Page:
She also raises objection over Section 22 of the draft bill which reads: “Nothing in this Act applies to corrective measures taken by parents or spouses within the constraints of the injunction of Islam as laid down in the Holy Quran and Sunnah.”
The proposed law, Ayaz says, has not defined the ‘corrective measure’, leaving it to the judges concerned who may define it in a manner having an adverse effect on women.
Similarly, she points out, the age of a child in the bill is defined as 15 years or younger. “This is a problematic definition which contradicts national laws such as the Child Marriages Restraint Act, 1929 and international conventions and treaties to which Pakistan is a signatory,” she says.
As per UN Convention on the Rights of the Child, a child is defined as a person below 18 years of age, she argues.

PML-N MPA Amna Sardar explaining the new draft of women domestic violence bill

Pakistan Muslim League-Nawaz MPA Amna Sardar tells the Peshawar Today that Khyber Pakthunkhwa Law Department seems hesitant to give a go-ahead even to the amended draft of the bill. “Khyber Pakhtunkhwa government has sent draft legislation to the Law Department which is constantly delaying it without any reason.”
Interestingly, the Peshawar Today has learnt through a well-placed source in the Law Department that its legal section has raised objections over some sections of the draft bill.
“The draft bill has some legal complications which are under discussion,” he says. Giving an example, he says that the bill carries a word ‘stalking’ defining it as following, watching, pursuing or accosting a person against his/her wish. It means, he adds, watching to wife without her wish is also a crime in the bill which is not realistic in their society, he said. “The draft bill does not seem to get the nod at least before the end of the incumbent government’s tenure.”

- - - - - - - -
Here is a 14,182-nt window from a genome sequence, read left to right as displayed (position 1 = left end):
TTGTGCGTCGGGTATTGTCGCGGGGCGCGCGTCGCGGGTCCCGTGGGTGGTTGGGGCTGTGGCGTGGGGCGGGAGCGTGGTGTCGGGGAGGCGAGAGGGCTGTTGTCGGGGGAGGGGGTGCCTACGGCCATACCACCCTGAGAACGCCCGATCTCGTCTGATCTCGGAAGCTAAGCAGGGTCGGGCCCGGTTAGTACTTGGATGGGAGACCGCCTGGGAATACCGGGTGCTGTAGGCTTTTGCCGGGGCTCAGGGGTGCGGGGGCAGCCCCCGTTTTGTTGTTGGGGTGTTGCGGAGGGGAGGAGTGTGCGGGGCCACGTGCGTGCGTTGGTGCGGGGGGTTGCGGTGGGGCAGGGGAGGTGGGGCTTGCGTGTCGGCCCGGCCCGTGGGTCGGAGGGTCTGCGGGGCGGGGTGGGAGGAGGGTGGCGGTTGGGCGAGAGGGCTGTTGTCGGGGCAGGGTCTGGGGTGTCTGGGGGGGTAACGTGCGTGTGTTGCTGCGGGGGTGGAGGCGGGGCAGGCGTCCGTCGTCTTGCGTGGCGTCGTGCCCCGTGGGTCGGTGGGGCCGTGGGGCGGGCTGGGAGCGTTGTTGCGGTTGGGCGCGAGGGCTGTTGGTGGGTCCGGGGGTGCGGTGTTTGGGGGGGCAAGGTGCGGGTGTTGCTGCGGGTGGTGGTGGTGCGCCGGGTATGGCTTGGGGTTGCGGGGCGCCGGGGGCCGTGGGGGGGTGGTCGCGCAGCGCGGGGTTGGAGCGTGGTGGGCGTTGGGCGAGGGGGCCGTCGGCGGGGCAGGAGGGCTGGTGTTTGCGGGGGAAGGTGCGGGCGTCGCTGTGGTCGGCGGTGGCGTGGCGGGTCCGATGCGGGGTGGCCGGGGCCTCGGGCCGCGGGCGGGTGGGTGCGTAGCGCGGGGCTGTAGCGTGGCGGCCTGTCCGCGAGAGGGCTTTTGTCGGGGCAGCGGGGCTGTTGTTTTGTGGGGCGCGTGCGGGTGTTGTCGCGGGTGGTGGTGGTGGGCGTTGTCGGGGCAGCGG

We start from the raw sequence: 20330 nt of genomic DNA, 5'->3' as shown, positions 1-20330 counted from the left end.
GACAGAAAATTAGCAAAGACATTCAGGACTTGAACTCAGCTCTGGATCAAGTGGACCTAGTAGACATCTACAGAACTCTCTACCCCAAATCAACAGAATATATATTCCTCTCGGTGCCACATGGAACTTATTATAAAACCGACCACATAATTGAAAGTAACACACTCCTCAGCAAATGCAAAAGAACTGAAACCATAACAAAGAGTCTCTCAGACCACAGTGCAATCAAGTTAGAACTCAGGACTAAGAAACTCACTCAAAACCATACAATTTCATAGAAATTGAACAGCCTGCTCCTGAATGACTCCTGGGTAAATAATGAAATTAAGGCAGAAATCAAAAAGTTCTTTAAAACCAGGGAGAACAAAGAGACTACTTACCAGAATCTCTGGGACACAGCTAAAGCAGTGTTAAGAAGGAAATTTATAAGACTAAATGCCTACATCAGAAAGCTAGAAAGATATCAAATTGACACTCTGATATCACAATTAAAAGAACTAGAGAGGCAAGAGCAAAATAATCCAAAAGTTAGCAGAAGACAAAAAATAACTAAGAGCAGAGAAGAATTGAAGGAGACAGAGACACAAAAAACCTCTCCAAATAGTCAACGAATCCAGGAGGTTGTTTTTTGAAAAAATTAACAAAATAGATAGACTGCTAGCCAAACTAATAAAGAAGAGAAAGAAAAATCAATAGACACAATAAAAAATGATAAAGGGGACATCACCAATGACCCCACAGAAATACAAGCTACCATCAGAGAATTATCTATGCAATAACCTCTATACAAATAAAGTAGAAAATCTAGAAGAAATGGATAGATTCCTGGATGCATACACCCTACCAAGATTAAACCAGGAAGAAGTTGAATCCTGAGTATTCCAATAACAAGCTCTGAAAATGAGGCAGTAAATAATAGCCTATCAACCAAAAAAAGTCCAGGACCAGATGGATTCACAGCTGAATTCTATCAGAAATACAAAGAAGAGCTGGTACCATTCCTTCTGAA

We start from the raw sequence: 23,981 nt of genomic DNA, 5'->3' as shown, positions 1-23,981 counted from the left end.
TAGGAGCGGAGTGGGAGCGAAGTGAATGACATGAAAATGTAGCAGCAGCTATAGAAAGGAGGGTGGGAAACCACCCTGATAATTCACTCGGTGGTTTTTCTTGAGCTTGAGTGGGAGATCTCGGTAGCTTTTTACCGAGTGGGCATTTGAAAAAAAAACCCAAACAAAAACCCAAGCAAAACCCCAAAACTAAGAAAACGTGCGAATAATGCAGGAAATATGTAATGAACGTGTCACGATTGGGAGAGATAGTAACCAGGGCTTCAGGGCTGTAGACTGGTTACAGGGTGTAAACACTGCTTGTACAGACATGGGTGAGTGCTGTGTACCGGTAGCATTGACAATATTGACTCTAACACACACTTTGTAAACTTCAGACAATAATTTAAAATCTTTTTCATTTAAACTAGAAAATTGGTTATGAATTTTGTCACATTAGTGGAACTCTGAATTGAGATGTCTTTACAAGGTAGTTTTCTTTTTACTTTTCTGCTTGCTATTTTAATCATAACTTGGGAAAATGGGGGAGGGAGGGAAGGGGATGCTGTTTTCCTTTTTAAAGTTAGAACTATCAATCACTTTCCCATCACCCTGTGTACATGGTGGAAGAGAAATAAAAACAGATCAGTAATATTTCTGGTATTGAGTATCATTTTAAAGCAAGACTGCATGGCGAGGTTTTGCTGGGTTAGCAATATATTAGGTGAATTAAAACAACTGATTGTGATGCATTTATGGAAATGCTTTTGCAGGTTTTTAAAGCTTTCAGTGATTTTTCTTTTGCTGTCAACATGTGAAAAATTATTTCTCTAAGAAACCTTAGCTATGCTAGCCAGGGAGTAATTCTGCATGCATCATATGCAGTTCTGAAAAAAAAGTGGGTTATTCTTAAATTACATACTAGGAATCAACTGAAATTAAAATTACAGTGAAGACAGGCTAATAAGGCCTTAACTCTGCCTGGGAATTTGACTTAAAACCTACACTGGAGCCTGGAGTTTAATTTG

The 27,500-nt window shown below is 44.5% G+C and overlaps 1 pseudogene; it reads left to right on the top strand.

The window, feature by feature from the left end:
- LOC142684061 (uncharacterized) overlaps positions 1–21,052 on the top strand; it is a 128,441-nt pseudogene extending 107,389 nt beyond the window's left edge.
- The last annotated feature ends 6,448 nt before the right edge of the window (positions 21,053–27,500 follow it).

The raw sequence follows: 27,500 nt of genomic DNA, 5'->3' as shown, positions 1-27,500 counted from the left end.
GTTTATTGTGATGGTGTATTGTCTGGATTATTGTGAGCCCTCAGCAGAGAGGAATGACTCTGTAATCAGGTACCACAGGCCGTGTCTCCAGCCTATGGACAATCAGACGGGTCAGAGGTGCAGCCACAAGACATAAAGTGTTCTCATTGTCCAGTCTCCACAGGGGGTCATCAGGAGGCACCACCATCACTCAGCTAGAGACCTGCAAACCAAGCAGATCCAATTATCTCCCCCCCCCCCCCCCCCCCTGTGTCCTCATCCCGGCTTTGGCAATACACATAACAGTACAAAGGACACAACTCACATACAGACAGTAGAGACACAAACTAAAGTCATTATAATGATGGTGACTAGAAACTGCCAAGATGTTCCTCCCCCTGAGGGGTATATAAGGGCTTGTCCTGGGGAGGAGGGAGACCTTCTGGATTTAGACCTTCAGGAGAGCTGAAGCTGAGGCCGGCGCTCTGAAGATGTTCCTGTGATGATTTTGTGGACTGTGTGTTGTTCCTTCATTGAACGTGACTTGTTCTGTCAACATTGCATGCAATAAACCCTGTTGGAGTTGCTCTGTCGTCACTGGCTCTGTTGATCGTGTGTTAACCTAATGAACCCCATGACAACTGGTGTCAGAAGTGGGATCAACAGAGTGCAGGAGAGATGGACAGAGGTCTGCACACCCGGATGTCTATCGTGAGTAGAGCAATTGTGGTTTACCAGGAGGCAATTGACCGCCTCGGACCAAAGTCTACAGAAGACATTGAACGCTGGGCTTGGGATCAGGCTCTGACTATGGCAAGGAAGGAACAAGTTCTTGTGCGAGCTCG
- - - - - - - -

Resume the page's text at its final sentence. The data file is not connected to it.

Mehar Taj Roghani, Deputy Speaker of the Provincial Assembly, however, hoped that her government will pass the bill very soon. “I personally asked the Law Department to review the bill as soon as possible so we could pass it from the assembly before ending tenure of the current government,” she told Peshawar Today.
Riffat, however, defends the CCI decision to reject the previous draft. While talking to the Peshawar Today, she says there were some “un-Islamic clauses” in the previous draft. “We have removed all those sections from the draft on which the CII had raised objections. According to Constitution, no law shall be made against the spirit of Islam,” she says.
Ayaz explicitly says that in the presence of religio-political parties in the government setup, she does not expect any legislation aimed at protecting women rights including domestic violence bill. “It is better to have no special law instead of this proposed law.” She says that currently various issues of the women are dealt under the criminal law. The proposed law, she fears, would not ensure protection of women but grant legal ways to exploit their rights. “The CCI encouraged the forces who do not want to empower and promote the interest of women.”
Abdul Lateef Afridi, a senior lawyer based in Peshawar, tells the Peshawar Today that CII is not a legislative body to recommend amendments to the draft law. “CCI has only the constitutional right to review the law whether it is against the spirit of Islam only after it is passed by a legislative body.”
It was sent to the CII apparently to appease the right-wing Jamaat-i-Islami which is a coalition partner.
Owing to the absence of effective legislation on gender-based violence (GBV), women who are subjected to domestic violence usually do not get justice on time, which is why most of the women do not want to get involved in time-consuming process of litigation. This actually favours the people like Gulalai’s spouse, Jahandad Khan, to keep on torturing their wives.

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  1. PTI officials claiming of making record laws but we see there is no laws or bills for women, minority, child related issues. is it ignoring these sections of society?

  2. Again a great case study and highlighted a very important issue of our society and laws. the implementation will take time as our rule of law program gets strengthen. Thank you so much Peshawar Today and the editor for covering important issues related to women and women laws and also the flaws in it and the need for making new laws which protect women. I wish Peshawar Today team a very best luck.